Ko te pū
Ko te wao nui
Ki ngā tangata Māori
Nā Rangi rāua ko Papa
Ko tēnei te tīmatanga o te ao
In the beginning there was darkness. Te kore was full of potential and from it grew consciousness. An energy that grew and led into te pō, the time of the long night. As te pō went on, life began as the creation of two supreme atua (deities). Ranginui the sky father and Papatūānuku the earth mother.
Ranginui and Papatūānuku were bound together by their great love for each other. Many children were born and raised in the darkness between them. Some of the children wanted to live and grow in daylight. They debated whether to separate their parents. The separation took place and brought the children into the world of light, te ao mārama. The children of Ranginui and Papatūānuku are atua of the natural world.
Well known as the atua of winds and weather. Tāwhirimātea did not agree to separate his parents. He attacks his siblings in the form of storms, cyclones, droughts, and extreme weather. Tāwhirimātea is the parent of kōhauhau (atmosphere) and āhuarangi (climate).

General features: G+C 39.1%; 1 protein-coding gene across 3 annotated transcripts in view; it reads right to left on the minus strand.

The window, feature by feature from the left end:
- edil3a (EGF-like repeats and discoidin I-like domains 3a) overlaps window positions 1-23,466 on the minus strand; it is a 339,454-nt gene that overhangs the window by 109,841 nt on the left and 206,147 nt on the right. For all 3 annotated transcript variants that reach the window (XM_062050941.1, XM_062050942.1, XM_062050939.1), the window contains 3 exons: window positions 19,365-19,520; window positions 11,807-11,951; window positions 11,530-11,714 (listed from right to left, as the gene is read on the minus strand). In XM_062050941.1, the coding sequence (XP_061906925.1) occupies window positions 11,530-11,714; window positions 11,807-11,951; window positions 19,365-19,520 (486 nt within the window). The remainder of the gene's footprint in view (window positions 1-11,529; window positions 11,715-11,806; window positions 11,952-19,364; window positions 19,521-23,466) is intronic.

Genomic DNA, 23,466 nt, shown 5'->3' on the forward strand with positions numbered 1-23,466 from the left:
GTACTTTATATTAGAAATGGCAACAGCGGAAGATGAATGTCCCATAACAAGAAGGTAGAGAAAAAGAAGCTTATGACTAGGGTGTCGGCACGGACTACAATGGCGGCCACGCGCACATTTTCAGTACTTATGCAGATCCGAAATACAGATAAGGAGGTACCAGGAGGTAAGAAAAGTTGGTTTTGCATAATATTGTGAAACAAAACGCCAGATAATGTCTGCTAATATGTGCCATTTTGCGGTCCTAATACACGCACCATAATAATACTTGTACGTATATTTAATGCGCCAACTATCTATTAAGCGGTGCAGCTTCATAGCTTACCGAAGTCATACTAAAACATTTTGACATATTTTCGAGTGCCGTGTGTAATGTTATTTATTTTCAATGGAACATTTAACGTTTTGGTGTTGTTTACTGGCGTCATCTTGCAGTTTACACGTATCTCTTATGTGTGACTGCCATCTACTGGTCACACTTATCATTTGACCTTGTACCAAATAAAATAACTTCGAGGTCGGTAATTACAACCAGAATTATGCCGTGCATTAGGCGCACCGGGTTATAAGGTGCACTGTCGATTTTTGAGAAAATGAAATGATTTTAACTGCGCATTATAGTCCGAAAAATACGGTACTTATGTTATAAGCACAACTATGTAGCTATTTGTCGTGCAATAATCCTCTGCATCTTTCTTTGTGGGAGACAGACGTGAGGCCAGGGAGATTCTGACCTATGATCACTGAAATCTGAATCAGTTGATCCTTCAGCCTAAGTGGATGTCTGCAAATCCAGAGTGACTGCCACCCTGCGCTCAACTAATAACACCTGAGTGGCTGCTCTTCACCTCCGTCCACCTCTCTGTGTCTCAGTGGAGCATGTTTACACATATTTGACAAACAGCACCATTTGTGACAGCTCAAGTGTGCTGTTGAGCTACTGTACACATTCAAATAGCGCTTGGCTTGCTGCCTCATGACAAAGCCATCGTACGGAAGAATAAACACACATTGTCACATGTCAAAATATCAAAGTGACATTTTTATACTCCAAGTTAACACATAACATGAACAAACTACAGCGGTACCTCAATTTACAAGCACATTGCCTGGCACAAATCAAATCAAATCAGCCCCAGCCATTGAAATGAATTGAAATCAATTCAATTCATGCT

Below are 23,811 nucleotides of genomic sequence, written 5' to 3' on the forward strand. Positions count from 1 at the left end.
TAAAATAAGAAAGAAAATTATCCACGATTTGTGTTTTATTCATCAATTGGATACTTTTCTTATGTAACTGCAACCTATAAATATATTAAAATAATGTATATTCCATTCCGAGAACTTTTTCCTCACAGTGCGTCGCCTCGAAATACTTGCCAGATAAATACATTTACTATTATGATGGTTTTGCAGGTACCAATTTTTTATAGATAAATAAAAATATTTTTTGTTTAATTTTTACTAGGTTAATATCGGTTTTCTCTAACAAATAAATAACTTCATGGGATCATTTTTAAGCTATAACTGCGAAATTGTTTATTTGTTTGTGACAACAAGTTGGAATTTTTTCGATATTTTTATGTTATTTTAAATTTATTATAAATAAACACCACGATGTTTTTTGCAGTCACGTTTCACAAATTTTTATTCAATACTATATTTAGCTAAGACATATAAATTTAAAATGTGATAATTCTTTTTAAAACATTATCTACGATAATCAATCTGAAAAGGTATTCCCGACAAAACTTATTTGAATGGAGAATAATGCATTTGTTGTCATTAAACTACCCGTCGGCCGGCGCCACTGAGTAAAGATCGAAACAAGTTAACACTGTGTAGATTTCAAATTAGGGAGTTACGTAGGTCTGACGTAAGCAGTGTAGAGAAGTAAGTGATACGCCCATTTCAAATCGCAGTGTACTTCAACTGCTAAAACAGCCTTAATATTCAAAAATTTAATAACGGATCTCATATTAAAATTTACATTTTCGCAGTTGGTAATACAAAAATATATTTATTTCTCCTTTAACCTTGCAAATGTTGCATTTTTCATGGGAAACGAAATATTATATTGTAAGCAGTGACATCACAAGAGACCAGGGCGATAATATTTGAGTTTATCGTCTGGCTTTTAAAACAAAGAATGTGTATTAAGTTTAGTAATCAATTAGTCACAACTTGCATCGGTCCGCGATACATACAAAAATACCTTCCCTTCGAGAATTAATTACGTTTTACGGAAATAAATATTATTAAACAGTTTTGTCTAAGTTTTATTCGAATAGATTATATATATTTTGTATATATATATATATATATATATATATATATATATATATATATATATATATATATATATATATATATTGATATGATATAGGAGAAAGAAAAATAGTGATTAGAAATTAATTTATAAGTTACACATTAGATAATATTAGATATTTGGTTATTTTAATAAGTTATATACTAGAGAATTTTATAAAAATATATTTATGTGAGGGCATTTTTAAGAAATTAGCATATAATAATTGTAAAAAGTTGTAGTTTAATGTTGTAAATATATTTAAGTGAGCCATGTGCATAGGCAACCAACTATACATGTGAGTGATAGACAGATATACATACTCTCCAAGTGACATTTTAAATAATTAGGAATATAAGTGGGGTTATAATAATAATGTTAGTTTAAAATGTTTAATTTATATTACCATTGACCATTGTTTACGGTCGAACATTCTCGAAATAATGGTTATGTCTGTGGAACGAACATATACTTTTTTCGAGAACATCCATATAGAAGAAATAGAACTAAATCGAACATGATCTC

Well known as the atua of forests, birds, and insects. Tāne gathered the sacred red clay of Kurawaka to form the first human, and breathed life into her. She is called Hineahuone. Tāne and Hineahuone had the first human, Hinetītama (the dawn maiden). All humans descend from her.
Well known as the atua of ocean, fish and some reptiles. Tangaroa was forced to flee into the sea after the separation of his parents.
Tāua ki uta, tāua ki tai - we of the land, we of the sea
This saying refers to Tangaroa and his uri - descendants both in the sea and on land.
Ko ahau te taiao ko te taiao ko ahau - I am the environment and the environment is me
This whakataukī (proverb) is a glimpse into te ao Māori. It shows the intrinsic link between people and the environment.